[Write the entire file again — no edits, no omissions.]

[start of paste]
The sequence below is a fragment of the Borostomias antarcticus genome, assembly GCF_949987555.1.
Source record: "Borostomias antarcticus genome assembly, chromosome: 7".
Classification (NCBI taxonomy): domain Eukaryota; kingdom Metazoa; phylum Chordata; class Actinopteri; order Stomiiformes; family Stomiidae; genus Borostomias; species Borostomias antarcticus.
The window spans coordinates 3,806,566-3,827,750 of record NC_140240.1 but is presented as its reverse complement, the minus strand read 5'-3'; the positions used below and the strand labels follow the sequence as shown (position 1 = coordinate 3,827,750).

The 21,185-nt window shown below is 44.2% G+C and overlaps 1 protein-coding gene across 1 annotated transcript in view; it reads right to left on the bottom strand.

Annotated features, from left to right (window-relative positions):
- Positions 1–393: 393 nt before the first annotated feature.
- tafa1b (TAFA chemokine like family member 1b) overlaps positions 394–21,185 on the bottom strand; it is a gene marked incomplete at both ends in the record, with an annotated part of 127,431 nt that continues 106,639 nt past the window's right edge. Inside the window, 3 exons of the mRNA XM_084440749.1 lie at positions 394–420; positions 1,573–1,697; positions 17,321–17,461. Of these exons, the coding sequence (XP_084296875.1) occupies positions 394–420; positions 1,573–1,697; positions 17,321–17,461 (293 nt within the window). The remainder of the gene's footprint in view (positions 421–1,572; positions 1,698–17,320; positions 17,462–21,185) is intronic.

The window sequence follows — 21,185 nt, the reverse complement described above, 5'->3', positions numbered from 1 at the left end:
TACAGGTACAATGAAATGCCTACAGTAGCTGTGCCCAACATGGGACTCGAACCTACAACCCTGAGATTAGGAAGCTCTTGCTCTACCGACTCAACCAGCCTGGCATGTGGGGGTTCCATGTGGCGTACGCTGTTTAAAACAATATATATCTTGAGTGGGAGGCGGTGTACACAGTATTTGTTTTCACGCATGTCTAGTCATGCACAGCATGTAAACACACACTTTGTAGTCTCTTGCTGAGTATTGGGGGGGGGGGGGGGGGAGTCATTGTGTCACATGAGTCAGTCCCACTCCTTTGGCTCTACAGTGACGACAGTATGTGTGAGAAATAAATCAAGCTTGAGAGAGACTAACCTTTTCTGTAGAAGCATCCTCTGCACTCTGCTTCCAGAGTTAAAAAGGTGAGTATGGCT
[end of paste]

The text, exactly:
The sequence below is a fragment of the Borostomias antarcticus genome, assembly GCF_949987555.1.
Source record: "Borostomias antarcticus genome assembly, chromosome: 7".
Classification (NCBI taxonomy): domain Eukaryota; kingdom Metazoa; phylum Chordata; class Actinopteri; order Stomiiformes; family Stomiidae; genus Borostomias; species Borostomias antarcticus.
The window spans coordinates 3,806,566-3,827,750 of record NC_140240.1 but is presented as its reverse complement, the minus strand read 5'-3'; the positions used below and the strand labels follow the sequence as shown (position 1 = coordinate 3,827,750).

The 21,185-nt window shown below is 44.2% G+C and overlaps 1 protein-coding gene across 1 annotated transcript in view; it reads right to left on the bottom strand.

Annotated features, from left to right (window-relative positions):
- Positions 1–393: 393 nt before the first annotated feature.
- tafa1b (TAFA chemokine like family member 1b) overlaps positions 394–21,185 on the bottom strand; it is a gene marked incomplete at both ends in the record, with an annotated part of 127,431 nt that continues 106,639 nt past the window's right edge. Inside the window, 3 exons of the mRNA XM_084440749.1 lie at positions 394–420; positions 1,573–1,697; positions 17,321–17,461. Of these exons, the coding sequence (XP_084296875.1) occupies positions 394–420; positions 1,573–1,697; positions 17,321–17,461 (293 nt within the window). The remainder of the gene's footprint in view (positions 421–1,572; positions 1,698–17,320; positions 17,462–21,185) is intronic.

The window sequence follows — 21,185 nt, the reverse complement described above, 5'->3', positions numbered from 1 at the left end:
TACAGGTACAATGAAATGCCTACAGTAGCTGTGCCCAACATGGGACTCGAACCTACAACCCTGAGATTAGGAAGCTCTTGCTCTACCGACTCAACCAGCCTGGCATGTGGGGGTTCCATGTGGCGTACGCTGTTTAAAACAATATATATCTTGAGTGGGAGGCGGTGTACACAGTATTTGTTTTCACGCATGTCTAGTCATGCACAGCATGTAAACACACACTTTGTAGTCTCTTGCTGAGTATTGGGGGGGGGGGGGGGGGAGTCATTGTGTCACATGAGTCAGTCCCACTCCTTTGGCTCTACAGTGACGACAGTATGTGTGAGAAATAAATCAAGCTTGAGAGAGACTAACCTTTTCTGTAGAAGCATCCTCTGCACTCTGCTTCCAGAGTTAAAAAGGTGAGTATGGCT